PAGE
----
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Old 06-27-2003, 08:33 PM   #21
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Having read this thread, I have one question for all. Has anyone considered looking at the side of the tire?
They put a recomended air pressure there for a reason. If it says 90psi, put 90psi in it. It's not designed to be run on less.
Under-inflation causes crowning(outer treads wearing faster than inner treads), excessive heat generation and, in extreme cases, belt damage. this happens whether the tire is under a load or not.
Over-inflation causes cupping(inner treads wearing faster than outer treads), reduced traction under break and on wet surfaces and, in extreme cases, belt damage. This happens whether the tire is under a load or not.
The most common cause of blow-outs is under- or over-inflation.
There is a reason that recomended air pressure is branded into the side of your tires. Look at it and use it.
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Old 06-27-2003, 11:26 PM   #22
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I think YOU might want to re-read the sidewall. Usually it says- MAXIMUM PRESSURE or words to that effect. That means do not exceed the printed pressure no matter what weight is on it. For lighter weights, lower pressures ARE permitted, and usually recommended by the tire makers themselves for longer tire life. Using maximum pressures under very light loads as discussed here will NOT lengthen tire life, and will make the ride much rougher because it cannot cushion bumps.
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Old 06-28-2003, 02:13 AM   #23
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Joe,
I found something on Michelins site that might help.
Go to http://www.michelintruck.com
Hover on products. A sub-menu will open. Hover on New Tires and you'll get another sub-menu. Click on new tires. Enter the info that best describes your application and click continue. Click on one of the resulting tires and on the page that opens, find the button that says Load and pressure. This will give you a chart showing the minimum air pressure at a given load.
Keep in mind, if you run "Drive" tires on your drive axle, instead of "steer/any position", they won't be listed under recreational vehicle. You'll need to look under "Truckload Carrier".
Having read the chart, it seems the minimum recomended air pressure for an 11R22.5, if you are running "drive tires" on your rear axle and the load is 17,520lbs or less, would be 70psi. 75psi. if the load is between 17,520 and 18,320 etc.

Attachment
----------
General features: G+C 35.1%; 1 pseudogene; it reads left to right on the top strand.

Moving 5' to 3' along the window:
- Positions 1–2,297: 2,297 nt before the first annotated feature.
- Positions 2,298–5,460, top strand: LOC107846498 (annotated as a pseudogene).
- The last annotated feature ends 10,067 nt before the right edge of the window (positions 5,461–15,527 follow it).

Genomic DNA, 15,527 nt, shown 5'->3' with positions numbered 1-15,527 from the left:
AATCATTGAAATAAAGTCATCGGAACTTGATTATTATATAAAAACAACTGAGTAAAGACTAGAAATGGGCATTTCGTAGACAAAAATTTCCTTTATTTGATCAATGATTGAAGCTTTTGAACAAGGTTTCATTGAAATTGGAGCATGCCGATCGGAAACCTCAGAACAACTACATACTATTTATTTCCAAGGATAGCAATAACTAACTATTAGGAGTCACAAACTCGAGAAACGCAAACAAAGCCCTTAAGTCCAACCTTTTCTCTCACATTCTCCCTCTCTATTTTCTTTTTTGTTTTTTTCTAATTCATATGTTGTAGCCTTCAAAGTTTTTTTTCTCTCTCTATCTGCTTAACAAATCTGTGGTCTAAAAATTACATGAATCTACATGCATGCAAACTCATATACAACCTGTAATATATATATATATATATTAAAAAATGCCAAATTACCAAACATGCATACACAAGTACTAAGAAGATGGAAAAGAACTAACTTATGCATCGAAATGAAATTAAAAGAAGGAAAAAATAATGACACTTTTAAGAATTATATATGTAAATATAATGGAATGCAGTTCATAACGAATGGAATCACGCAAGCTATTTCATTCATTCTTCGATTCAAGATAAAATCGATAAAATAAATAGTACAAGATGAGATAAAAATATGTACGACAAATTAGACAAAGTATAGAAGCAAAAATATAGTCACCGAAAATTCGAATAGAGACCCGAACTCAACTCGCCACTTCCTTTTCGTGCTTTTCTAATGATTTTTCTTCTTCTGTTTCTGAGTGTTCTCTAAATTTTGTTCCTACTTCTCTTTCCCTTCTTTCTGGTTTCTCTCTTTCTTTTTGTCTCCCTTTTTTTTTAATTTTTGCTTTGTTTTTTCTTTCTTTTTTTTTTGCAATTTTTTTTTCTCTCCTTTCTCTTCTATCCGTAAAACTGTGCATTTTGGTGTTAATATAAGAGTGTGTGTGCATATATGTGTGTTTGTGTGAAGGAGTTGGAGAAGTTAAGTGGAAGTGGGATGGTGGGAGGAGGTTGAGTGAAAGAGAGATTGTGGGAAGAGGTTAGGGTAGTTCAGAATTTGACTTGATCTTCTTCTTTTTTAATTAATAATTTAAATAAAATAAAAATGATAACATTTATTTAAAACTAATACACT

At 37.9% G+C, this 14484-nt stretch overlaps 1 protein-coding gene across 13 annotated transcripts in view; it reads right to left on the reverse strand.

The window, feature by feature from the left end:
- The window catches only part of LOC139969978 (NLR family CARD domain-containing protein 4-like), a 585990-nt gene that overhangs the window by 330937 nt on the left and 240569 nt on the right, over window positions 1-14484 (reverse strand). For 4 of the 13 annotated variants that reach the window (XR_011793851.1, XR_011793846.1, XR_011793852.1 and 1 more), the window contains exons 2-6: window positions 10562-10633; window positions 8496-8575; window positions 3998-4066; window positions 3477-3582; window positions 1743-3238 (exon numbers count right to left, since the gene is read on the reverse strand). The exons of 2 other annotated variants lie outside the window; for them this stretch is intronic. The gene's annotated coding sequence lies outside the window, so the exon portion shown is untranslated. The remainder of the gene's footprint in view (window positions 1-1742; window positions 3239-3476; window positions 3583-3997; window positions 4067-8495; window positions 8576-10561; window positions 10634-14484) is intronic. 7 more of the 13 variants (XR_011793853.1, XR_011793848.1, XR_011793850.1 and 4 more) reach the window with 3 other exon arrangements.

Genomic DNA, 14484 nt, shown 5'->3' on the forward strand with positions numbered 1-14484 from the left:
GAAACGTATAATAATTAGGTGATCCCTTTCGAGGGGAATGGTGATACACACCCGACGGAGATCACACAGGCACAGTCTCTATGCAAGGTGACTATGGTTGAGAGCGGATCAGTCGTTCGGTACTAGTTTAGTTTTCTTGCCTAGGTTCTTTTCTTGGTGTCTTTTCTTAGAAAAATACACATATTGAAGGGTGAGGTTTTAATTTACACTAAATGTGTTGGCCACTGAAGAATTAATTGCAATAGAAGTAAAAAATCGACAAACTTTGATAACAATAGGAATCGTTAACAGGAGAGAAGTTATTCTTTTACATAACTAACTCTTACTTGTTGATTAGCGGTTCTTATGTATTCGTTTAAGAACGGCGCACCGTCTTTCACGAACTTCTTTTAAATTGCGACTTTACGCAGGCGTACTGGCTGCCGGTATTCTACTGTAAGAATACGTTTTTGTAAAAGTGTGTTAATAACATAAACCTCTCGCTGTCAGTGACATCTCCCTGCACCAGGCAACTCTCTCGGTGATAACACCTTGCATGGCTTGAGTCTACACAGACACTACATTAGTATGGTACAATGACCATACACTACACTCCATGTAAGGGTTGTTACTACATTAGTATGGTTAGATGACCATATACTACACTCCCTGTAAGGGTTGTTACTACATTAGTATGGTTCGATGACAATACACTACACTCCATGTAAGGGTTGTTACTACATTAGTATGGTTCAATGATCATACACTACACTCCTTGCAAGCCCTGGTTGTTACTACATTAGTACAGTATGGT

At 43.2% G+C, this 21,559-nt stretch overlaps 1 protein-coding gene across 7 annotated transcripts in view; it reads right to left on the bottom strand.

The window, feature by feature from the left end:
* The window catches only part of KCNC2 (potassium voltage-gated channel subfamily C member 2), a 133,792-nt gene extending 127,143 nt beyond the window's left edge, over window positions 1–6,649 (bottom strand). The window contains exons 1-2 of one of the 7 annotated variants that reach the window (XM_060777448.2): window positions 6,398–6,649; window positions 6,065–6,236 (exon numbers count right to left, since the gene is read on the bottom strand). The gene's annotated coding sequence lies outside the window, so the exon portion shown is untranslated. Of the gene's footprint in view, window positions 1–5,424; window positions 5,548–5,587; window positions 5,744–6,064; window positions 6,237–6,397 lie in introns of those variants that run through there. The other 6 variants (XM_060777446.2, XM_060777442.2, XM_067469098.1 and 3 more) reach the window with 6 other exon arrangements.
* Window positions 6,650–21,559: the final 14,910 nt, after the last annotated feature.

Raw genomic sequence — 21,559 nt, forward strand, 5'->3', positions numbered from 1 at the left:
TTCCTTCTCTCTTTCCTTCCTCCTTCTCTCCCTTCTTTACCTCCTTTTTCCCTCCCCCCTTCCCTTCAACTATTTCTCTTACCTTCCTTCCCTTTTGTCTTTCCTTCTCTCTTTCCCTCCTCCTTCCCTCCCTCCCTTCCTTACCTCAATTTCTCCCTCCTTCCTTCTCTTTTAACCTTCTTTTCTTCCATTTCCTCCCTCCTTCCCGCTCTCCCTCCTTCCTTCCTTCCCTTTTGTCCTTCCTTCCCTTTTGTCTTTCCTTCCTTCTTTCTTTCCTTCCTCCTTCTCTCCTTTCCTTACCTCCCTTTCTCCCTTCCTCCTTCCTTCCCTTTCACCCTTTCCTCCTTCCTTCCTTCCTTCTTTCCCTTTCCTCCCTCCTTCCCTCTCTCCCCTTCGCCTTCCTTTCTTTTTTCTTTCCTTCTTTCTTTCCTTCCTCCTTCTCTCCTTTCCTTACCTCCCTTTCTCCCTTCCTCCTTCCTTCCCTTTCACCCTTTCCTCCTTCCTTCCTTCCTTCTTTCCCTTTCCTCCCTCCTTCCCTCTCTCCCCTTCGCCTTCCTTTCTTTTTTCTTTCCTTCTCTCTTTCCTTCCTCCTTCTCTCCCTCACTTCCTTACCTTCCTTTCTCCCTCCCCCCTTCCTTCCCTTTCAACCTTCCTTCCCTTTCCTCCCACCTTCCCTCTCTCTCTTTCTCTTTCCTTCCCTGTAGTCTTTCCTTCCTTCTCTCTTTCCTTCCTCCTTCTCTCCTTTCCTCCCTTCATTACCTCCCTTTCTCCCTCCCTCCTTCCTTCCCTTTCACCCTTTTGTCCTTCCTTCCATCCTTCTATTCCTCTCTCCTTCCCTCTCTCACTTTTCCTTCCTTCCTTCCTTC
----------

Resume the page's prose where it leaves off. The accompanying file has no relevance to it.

The pressure/load is different for metric tires. Also different for "steer/any position" tires.
Hope this helps.

Gary,
My last statement wasn't intended as an attack. Sorry if I offended you. It was meerly a word of advice.
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Old 06-28-2003, 05:53 PM   #24
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<BLOCKQUOTE class="ip-ubbcode-quote"><font size="-1">quote:</font><HR>Gary,
My last statement wasn't intended as an attack. Sorry if I offended you. It was meerly a word of advice.<HR></BLOCKQUOTE>
Don't worry. I didn't take it as such. My only point was "one pressure fits all" is not true. Different loads require different pressures, up to the maximum stamped on the tire. Take care!
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Old 06-28-2003, 10:18 PM   #25
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How does low usage and long non-usage factor in?.....geof
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Old 06-29-2003, 11:12 AM   #26
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Thanks, James. I looked over the charts. It looks like I can get away with 70 psi in my front (steer) axle tires if I'm under 9,000 lbs. 70 does seem a bit low to me (for no scientific reason). I have 90 all the way around and the Volvo rides kind of rough (bobtail). So, I think I'll back them down to 85 and see what happens. Joe

1998 Volvo VNL64T610 N14Cummins
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